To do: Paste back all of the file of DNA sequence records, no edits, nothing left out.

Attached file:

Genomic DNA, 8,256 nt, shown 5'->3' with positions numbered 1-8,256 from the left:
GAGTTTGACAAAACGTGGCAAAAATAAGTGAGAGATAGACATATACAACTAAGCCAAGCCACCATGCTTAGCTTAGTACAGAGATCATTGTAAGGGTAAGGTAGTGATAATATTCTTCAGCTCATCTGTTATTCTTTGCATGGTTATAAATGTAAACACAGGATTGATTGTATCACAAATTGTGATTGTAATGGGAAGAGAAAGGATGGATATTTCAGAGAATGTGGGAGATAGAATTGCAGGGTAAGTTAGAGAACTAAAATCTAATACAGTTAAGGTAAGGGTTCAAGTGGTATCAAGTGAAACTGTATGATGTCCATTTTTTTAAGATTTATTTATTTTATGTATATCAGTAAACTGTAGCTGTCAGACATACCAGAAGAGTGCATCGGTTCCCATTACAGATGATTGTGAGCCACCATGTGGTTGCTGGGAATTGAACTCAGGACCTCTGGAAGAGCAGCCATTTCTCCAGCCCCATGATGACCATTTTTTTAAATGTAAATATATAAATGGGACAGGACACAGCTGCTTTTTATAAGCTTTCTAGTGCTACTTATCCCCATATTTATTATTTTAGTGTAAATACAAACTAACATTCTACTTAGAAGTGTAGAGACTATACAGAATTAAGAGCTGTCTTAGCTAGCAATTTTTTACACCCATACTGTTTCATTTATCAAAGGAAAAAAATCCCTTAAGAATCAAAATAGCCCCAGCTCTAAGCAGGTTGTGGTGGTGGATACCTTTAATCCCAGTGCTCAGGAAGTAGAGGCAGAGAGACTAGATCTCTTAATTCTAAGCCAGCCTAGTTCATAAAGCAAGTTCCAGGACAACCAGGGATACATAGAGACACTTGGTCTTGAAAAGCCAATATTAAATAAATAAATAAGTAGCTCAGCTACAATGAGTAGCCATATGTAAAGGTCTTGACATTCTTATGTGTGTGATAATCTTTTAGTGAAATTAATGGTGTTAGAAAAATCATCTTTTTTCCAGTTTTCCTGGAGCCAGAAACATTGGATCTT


Genomic DNA, 8,256 nt, shown 5'->3' with positions numbered 1-8,256 from the left:
GAGTTTGACAAAACGTGGCAAAAATAAGTGAGAGATAGACATATACAACTAAGCCAAGCCACCATGCTTAGCTTAGTACAGAGATCATTGTAAGGGTAAGGTAGTGATAATATTCTTCAGCTCATCTGTTATTCTTTGCATGGTTATAAATGTAAACACAGGATTGATTGTATCACAAATTGTGATTGTAATGGGAAGAGAAAGGATGGATATTTCAGAGAATGTGGGAGATAGAATTGCAGGGTAAGTTAGAGAACTAAAATCTAATACAGTTAAGGTAAGGGTTCAAGTGGTATCAAGTGAAACTGTATGATGTCCATTTTTTTAAGATTTATTTATTTTATGTATATCAGTAAACTGTAGCTGTCAGACATACCAGAAGAGTGCATCGGTTCCCATTACAGATGATTGTGAGCCACCATGTGGTTGCTGGGAATTGAACTCAGGACCTCTGGAAGAGCAGCCATTTCTCCAGCCCCATGATGACCATTTTTTTAAATGTAAATATATAAATGGGACAGGACACAGCTGCTTTTTATAAGCTTTCTAGTGCTACTTATCCCCATATTTATTATTTTAGTGTAAATACAAACTAACATTCTACTTAGAAGTGTAGAGACTATACAGAATTAAGAGCTGTCTTAGCTAGCAATTTTTTACACCCATACTGTTTCATTTATCAAAGGAAAAAAATCCCTTAAGAATCAAAATAGCCCCAGCTCTAAGCAGGTTGTGGTGGTGGATACCTTTAATCCCAGTGCTCAGGAAGTAGAGGCAGAGAGACTAGATCTCTTAATTCTAAGCCAGCCTAGTTCATAAAGCAAGTTCCAGGACAACCAGGGATACATAGAGACACTTGGTCTTGAAAAGCCAATATTAAATAAATAAATAAGTAGCTCAGCTACAATGAGTAGCCATATGTAAAGGTCTTGACATTCTTATGTGTGTGATAATCTTTTAGTGAAATTAATGGTGTTAGAAAAATCATCTTTTTTCCAGTTTTCCTGGAGCCAGAAACATTGGATCTT